Welcome to the forest. Ample learning opportunities available!
Classes visiting Starker Forests are invited to spend three to four hours with us at our trail near Blodgett. Â Professional guides will lead students around a 1/4-mile interpretive trail with booklets. Â The second part of the field trip includes a one-mile hike, where we make many stops for learning. Â Lunch is between these two activities. Â We will work with each teacher on field trip timing depending on bus schedule. As we go around the Starker Forestry Trail, there are several key ideas we typically focus on. However, if the teacher/class has other interest areas, we will address those areas as well. (These ideas can be reinforced with many of the activities from Project Learning Tree.)
Our goals for your tour
- Hands on learning in theÂ outdoors where students can explore, discover and learn.
- Students will learn about competition and howÂ all plants need sunlight, moisture, nutrients, and air for survival. Since most plants can not move, plants must compete with one another for what they need. Those plants that do the best job of competing and meeting their needs become the dominant plants. In western Oregon, the dominant plants are trees; thus, we have forests. This whole process is called succession â€“Â change over time.
- Though a forest is so much more than trees, many people can not see the forest for the trees. We want children to see the forest â€“ e.g., buds, leader, soil, needles, sounds, history, water, shrubs, wildlife, canopy layers, etc. We hope this sharpens their observation skills as they begin to see and understand the whole forest, not just the trees.
- A landscape is so much more than just the science; it also has a long history â€“Â both natural and human. We want students to understand that the landscape they see is a consequence of both science and history.
People have inhabited the Pacific Northwest for at least 10-12,000 years. The lands and waters provided for all their needs. As with people at any other time or place, the Native Americans manipulated their environment to better provide for their needs.
They did this primarily by burning the forest to create better habitat for the animals they hunted and for the roots and berries they gathered. The early settlers found many of the hills barren. Much of Oregonâ€™s Coast Range was homesteaded after the arrival of the wagon trains in the mid-1800â€™s. Many of those homesteads disappeared during the Great Depression of the 1900â€™s. Many of todayâ€™s Coast Range forests are a result of the cessation of burning by the Native Americans and the abandonment of homestead fields and pastures.
Trees reproduce by producing seeds. In the case of conifers, the seeds are produced in cones. To disperse the gene pool and to lessen the competition for nutrients, moisture, and sunlight, the seeds have wings to help move the seed away from the parent tree.
There is a great diversity of plant species that are readily visible in a young forest. Animals are also diverse but are less visible. Later in the field trip, we focus on an older forest that is much less diverse. The canopy of the older forest is closed and allows much less energy (sunlight) to reach the ground. This energy loss limits the amount and variety of plant growth and reduces the variety of habitat niches.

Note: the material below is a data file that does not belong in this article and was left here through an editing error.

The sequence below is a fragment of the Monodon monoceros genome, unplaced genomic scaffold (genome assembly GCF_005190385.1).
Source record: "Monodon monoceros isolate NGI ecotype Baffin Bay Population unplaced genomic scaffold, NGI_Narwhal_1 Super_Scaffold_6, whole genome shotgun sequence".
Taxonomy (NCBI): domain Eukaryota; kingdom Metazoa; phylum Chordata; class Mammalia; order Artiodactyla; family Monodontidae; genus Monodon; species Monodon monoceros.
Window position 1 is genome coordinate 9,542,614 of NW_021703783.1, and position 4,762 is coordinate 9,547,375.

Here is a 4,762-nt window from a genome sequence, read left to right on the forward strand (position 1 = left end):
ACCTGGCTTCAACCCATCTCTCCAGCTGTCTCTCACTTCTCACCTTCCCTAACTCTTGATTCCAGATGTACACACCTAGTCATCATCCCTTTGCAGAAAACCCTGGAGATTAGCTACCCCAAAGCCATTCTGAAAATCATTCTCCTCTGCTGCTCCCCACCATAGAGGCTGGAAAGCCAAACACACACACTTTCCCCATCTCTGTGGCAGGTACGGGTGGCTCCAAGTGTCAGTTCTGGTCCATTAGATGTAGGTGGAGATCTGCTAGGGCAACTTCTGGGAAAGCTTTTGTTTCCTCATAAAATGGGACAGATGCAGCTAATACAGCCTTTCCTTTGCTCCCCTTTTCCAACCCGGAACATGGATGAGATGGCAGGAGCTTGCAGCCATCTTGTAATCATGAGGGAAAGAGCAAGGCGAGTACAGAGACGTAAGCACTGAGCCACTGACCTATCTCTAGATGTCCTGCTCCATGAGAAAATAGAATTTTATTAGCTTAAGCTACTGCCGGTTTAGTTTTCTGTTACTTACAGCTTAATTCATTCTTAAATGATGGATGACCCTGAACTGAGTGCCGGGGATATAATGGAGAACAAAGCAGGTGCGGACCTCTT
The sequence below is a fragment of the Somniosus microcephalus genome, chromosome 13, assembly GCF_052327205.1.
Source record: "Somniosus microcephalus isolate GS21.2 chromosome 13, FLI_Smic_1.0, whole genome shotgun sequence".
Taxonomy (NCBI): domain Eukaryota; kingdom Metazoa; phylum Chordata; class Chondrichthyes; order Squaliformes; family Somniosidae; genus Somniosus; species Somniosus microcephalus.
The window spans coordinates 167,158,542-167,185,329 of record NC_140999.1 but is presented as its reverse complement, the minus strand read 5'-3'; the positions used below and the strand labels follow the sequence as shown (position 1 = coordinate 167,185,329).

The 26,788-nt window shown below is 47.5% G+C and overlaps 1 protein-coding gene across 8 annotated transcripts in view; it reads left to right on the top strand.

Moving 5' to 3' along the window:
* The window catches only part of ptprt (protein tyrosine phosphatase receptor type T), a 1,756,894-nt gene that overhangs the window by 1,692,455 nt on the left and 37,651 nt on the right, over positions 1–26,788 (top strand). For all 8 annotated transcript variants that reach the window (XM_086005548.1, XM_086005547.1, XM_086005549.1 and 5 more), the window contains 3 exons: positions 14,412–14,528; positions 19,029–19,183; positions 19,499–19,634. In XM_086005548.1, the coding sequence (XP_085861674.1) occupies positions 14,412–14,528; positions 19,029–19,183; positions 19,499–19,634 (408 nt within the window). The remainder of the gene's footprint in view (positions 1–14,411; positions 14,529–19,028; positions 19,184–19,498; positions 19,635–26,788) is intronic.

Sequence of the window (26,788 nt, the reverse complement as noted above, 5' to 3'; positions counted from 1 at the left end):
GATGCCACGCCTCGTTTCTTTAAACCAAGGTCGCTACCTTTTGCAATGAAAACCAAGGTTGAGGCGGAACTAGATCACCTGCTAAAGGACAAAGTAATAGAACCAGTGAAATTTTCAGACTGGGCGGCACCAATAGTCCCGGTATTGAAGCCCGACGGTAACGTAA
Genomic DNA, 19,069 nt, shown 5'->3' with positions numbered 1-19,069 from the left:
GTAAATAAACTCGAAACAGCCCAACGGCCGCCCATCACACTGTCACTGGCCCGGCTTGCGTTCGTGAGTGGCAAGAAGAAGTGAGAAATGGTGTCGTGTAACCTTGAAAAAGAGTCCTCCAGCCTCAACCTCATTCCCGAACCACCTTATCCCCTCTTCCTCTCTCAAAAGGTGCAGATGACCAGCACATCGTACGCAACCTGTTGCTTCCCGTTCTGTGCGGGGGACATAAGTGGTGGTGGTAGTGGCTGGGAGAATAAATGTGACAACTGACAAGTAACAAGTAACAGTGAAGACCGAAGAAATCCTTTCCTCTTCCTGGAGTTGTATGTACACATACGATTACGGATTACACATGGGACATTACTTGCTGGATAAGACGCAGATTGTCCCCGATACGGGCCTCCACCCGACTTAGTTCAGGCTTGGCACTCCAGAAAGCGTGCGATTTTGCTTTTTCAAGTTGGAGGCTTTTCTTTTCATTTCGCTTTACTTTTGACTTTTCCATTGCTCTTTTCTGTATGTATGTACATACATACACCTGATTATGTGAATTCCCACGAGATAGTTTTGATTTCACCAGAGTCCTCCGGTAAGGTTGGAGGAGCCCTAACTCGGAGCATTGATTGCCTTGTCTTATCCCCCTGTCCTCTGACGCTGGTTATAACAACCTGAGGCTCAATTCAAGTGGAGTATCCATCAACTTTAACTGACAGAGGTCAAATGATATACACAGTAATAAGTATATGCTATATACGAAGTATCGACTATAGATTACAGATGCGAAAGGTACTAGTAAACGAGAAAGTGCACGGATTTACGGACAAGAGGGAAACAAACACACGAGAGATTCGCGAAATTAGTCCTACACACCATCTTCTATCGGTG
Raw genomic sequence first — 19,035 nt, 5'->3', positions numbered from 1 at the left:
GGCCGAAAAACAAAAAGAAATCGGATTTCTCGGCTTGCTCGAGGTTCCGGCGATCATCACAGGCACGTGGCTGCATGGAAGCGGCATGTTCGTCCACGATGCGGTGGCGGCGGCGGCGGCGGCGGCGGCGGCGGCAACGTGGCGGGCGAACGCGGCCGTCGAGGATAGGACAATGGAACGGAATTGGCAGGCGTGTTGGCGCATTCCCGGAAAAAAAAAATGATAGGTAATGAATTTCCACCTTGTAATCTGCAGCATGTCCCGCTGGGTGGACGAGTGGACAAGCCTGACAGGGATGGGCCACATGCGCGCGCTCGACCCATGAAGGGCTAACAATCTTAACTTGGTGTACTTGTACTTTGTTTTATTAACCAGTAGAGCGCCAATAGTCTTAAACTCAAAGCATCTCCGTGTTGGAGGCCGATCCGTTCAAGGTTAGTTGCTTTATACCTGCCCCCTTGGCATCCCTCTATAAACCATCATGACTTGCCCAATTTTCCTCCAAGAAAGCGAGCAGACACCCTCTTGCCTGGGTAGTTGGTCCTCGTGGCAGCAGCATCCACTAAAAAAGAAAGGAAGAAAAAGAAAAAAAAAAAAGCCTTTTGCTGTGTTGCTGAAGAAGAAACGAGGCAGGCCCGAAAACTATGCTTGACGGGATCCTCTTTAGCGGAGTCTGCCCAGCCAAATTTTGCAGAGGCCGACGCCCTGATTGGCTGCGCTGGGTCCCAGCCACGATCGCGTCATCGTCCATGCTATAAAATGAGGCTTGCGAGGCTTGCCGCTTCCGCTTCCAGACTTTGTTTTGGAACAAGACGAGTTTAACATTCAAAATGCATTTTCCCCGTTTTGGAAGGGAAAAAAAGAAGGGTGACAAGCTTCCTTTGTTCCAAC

We look at an old stump with termites and carpenter ants. Ants, termites and fungi (decomposers) are often thought of as â€˜bad guysâ€™ but they also have beneficial effects; they help return the nutrients in dead plants to the soil and lessen the fire danger. Sometimes, whether or not something is a â€˜good guyâ€™ depends of the point of view.
We see that plants must have nutrients, moisture, air and energy to live. Plants use photosynthesis (a chemical process) to convert these things into carbohydrates (sugars). Photosynthesis takes place in the leavesâ€™ chlorophyll. Animals (and humans) also need nutrients, moisture, air and energy.
Nutrients and energy generally come from plants or other animals rather than directly from the soil and the sun. This relates to the concept of food chains. [Plants are producers; herbivores are primary consumers; and carnivores are secondary consumers. Humans are either primary or secondary consumers.] Either directly (producers) or indirectly (consumers), most organisms meet their needs by extracting their nutrients from the soil, moisture from the water, and air from the atmosphere. Energy comes from the sun either directly for plants or indirectly (via plants) for animals.
Competition and dominance
In the space they occupy, plants and animals must compete with each other to meet their needs. This competition is both inter-specific and intra-specific. Those species that do not compete well are eventually crowded out by the stronger and more dominant competitors. They may be present for only a short time in the plant succession process. Forests are plant communities that are dominated by trees. The other plants and the animals that do well in forests are adapted to survive in tree-dominated plant communities.
Seasonal changes occur constantly and, as the seasons change, plants and animals change accordingly. Over the longer term, plant communities change in predictable ways (plant succession) through the processes of tolerance, competition, dominance, disturbance and growth. As the plant communities change, animal habitat changes accordingly. If the concept of plant succession (constant change) is valid, then it follows that the â€œbalance of natureâ€ is probably not valid. Disturbance in a plant community is a normal event and is typically caused by insects, disease, fire, wind, volcanoes, harvesting and so forth. Indeed, many species of plants and animals depend on disturbance for their survival. Douglas-fir, for instance, depends on disturbance to provide the sunlight it must have to successfully regenerate because it is shade intolerant.